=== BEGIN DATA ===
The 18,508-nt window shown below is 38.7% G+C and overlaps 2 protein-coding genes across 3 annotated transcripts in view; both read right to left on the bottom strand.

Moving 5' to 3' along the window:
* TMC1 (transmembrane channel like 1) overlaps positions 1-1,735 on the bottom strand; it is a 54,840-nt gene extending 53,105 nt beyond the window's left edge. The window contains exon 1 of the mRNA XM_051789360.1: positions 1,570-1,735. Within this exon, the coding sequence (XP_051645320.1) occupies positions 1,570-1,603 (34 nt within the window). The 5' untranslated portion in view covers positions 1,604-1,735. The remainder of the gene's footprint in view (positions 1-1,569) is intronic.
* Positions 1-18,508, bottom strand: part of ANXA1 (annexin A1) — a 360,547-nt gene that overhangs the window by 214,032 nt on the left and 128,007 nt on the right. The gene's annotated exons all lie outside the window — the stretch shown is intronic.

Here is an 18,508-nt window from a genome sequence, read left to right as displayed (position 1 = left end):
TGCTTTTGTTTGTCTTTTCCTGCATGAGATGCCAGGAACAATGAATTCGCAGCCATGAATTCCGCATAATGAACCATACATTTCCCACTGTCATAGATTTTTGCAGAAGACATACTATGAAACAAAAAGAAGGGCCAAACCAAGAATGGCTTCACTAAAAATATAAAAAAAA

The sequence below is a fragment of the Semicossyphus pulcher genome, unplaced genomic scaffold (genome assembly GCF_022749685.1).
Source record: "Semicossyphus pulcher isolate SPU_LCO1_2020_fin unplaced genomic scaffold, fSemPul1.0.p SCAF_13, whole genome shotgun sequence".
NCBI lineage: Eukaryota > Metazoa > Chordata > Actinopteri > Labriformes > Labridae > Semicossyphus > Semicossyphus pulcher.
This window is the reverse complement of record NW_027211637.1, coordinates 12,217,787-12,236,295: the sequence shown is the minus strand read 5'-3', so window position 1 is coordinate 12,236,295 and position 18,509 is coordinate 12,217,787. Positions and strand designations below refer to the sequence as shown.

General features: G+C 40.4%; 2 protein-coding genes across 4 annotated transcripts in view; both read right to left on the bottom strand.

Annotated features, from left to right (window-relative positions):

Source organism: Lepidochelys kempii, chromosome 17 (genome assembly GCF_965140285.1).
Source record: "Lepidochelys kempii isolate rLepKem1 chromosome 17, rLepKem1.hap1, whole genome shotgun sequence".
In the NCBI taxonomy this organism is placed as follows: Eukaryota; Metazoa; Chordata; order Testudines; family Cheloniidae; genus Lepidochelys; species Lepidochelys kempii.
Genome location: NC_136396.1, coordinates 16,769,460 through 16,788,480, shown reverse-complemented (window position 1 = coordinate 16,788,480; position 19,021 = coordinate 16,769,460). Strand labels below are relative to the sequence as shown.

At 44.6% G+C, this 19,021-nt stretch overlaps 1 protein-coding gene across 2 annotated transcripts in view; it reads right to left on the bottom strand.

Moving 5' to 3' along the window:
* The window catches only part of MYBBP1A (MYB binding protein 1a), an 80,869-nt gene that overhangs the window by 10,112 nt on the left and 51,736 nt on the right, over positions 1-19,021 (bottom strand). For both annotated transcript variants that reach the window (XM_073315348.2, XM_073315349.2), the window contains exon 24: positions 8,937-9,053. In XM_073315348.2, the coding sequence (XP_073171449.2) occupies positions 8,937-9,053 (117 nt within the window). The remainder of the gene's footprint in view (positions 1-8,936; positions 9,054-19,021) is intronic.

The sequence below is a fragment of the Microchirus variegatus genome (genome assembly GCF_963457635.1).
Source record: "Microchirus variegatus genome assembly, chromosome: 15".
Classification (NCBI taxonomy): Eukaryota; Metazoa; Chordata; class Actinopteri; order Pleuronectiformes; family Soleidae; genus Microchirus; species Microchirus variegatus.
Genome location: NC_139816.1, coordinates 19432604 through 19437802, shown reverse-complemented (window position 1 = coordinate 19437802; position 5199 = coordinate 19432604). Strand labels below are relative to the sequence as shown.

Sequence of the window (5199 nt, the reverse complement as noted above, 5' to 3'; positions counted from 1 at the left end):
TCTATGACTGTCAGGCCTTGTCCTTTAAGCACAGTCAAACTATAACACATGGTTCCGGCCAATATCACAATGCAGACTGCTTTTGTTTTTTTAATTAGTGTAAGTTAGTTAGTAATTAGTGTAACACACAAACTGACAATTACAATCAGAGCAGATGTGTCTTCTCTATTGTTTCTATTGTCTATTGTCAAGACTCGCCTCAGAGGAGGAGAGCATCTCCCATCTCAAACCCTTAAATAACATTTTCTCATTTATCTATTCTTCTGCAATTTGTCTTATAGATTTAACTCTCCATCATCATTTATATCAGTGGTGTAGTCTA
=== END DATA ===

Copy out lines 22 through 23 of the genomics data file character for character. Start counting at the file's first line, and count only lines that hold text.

Classification (NCBI taxonomy): Eukaryota; Metazoa; Chordata; class Actinopteri; order Pleuronectiformes; family Soleidae; genus Microchirus; species Microchirus variegatus.
Genome location: NC_139816.1, coordinates 19432604 through 19437802, shown reverse-complemented (window position 1 = coordinate 19437802; position 5199 = coordinate 19432604). Strand labels below are relative to the sequence as shown.